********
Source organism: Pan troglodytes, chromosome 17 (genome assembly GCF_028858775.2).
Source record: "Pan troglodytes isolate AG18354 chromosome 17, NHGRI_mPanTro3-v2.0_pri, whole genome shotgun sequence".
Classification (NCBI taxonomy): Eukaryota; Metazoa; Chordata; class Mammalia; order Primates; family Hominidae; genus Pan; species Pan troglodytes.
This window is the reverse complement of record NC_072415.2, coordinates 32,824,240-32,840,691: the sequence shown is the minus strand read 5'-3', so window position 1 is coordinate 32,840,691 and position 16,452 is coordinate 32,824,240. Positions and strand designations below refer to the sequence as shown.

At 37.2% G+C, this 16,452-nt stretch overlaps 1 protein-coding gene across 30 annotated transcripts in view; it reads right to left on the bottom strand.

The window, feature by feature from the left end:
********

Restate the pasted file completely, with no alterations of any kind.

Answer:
Source organism: Pan troglodytes, chromosome 17 (genome assembly GCF_028858775.2).
Source record: "Pan troglodytes isolate AG18354 chromosome 17, NHGRI_mPanTro3-v2.0_pri, whole genome shotgun sequence".
Classification (NCBI taxonomy): Eukaryota; Metazoa; Chordata; class Mammalia; order Primates; family Hominidae; genus Pan; species Pan troglodytes.
This window is the reverse complement of record NC_072415.2, coordinates 32,824,240-32,840,691: the sequence shown is the minus strand read 5'-3', so window position 1 is coordinate 32,840,691 and position 16,452 is coordinate 32,824,240. Positions and strand designations below refer to the sequence as shown.

At 37.2% G+C, this 16,452-nt stretch overlaps 1 protein-coding gene across 30 annotated transcripts in view; it reads right to left on the bottom strand.

The window, feature by feature from the left end: